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dc.contributor.author Towers, Kevin
dc.contributor.author Barnes, Kevin
dc.contributor.author Wallace, Craig
dc.date.accessioned 2010-07-22T17:27:13Z
dc.date.available 2010-07-22T17:27:13Z
dc.date.issued 2005
dc.identifier.citation Proceedings of the MEC’05 conference, UNB; 2005. en_US
dc.identifier.uri http://hdl.handle.net/10161/2749
dc.description.abstract Client - 48-year-old make, height is 5’7” and is 135lbs, shoulder disarticulation patient. Employed as a heavy equipment operator until August 2000. Client sustained traumatic brain injury and subsequent loss of motor control on left upper extremity (flail arm), with effect on left lower extremity through quad weakness and drop foot. Client is posturally effected with incomplete hemiparisis and also exhibits minor speech impairment. The client stated that he had numerous falls that lead to multiple dislocations and chronic pain in left upper extremity. The client elected to amputate the left upper extremity in April 2004 to assist with pain management and postural consideration. The client expressed desires to regain some of his independence in his personal living. His expressed needs ranged from independent donning of his AFO, dressing, meal preparation, to some minor home improvement projects. His current daily arrangements included extensive assistance from his wife and family members for his activities of daily living (ADL). Initial Consult The client contacted our clinic looking for upper extremity prosthetic information. He was interested in his prosthetic options to help with his ADLs and limited functional envelope. He has received prior speech, physical, and occupational therapies to promote a restored independent life and exhibits normal cognitive abilities. Myo signal testing on the effected side did not provide a consistent usable signal source due to the paralysis of the thoracic region. Current voluntary myo or switch control strategies would depend on inputs from the effected side which are limited or non-existent. Involving inputs from the contralateral side could potentially reduce the current level of function on that side and diminish ability for consistent prosthetic control. With these challenges, a call was made to Liberating Technologies to seek out ideas for possible control strategies. Craig Wallace with LTI made mention of a prototype mode selection device that was voice activated. The voice recognition device was a new direction that had not been field tested thus far. This concept offered possibilities for ease of inputs and deliberate mode selection without relying on contralateral inputs to meet the goal of bi-manual assistance. en_US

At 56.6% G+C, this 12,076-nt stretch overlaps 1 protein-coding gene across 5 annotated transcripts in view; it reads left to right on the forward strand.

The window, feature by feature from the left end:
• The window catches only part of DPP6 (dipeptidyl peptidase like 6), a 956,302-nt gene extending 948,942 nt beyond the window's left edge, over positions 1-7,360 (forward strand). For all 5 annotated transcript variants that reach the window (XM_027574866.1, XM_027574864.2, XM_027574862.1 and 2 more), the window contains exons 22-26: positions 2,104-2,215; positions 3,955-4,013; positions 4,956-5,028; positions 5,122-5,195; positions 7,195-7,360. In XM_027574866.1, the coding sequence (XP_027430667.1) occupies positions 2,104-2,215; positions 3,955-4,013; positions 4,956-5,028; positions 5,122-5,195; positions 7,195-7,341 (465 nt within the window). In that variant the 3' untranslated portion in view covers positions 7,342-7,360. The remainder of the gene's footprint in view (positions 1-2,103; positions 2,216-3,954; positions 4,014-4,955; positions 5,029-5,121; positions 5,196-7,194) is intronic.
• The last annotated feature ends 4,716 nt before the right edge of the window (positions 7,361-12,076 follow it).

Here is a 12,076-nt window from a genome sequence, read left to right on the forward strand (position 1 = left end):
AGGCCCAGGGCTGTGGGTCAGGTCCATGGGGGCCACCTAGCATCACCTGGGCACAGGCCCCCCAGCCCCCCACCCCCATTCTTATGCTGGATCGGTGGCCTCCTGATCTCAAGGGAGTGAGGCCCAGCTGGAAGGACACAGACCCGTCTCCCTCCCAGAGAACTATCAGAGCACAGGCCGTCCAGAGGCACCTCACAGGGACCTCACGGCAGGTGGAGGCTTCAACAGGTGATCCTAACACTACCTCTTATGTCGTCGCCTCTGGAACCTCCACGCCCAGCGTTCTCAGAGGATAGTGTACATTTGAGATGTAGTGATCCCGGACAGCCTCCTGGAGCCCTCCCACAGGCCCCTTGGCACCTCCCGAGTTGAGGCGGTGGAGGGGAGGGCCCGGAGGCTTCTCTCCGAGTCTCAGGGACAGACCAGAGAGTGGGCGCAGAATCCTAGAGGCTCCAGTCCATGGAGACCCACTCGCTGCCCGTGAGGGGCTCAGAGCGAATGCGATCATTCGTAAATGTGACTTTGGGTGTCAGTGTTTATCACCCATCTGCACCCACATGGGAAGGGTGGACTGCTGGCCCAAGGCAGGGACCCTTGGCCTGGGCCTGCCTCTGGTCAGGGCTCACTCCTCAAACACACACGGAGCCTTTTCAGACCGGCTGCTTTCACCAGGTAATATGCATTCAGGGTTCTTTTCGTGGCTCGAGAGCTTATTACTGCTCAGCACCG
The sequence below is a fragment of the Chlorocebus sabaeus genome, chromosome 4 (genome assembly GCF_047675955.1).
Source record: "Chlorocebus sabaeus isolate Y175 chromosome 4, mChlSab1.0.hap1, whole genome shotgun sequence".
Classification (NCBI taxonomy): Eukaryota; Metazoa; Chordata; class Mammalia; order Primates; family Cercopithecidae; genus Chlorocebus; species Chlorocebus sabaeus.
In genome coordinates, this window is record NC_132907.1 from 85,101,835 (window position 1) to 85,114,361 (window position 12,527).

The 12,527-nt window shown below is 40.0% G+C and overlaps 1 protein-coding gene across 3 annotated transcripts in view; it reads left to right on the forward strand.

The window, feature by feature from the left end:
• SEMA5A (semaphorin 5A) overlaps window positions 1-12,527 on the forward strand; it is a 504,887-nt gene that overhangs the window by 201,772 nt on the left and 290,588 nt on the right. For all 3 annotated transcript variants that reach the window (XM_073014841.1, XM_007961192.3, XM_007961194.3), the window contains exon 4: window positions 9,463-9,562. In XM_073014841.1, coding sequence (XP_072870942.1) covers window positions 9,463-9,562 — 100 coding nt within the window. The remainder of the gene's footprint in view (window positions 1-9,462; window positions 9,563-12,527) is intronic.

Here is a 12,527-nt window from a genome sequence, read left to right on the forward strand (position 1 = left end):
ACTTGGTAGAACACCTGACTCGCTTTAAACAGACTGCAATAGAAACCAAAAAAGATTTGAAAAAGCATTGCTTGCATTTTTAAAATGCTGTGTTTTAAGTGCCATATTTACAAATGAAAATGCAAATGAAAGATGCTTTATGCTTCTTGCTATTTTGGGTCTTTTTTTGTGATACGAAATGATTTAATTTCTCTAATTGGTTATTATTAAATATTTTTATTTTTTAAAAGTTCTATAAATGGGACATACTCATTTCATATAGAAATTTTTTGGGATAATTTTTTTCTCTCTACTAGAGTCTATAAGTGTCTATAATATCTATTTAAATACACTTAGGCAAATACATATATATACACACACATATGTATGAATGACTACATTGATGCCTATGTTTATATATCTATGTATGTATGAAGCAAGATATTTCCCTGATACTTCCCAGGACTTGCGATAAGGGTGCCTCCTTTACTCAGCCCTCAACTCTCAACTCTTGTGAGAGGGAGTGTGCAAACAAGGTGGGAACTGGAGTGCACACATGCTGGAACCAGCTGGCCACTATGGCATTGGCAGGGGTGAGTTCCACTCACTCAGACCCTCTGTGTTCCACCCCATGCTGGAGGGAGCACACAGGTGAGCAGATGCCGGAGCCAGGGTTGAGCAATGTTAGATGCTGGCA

dc.format.extent 102157 bytes
dc.format.mimetype application/pdf
dc.language.iso en_US en_US
dc.publisher Myoelectric Symposium en_US
dc.subject voice recognition en_US
dc.subject prosthetic controls en_US
dc.title VOICE RECOGNITION FOR PROSTHETIC CONTROL CASE STUDY en_US
dc.type Article en_US

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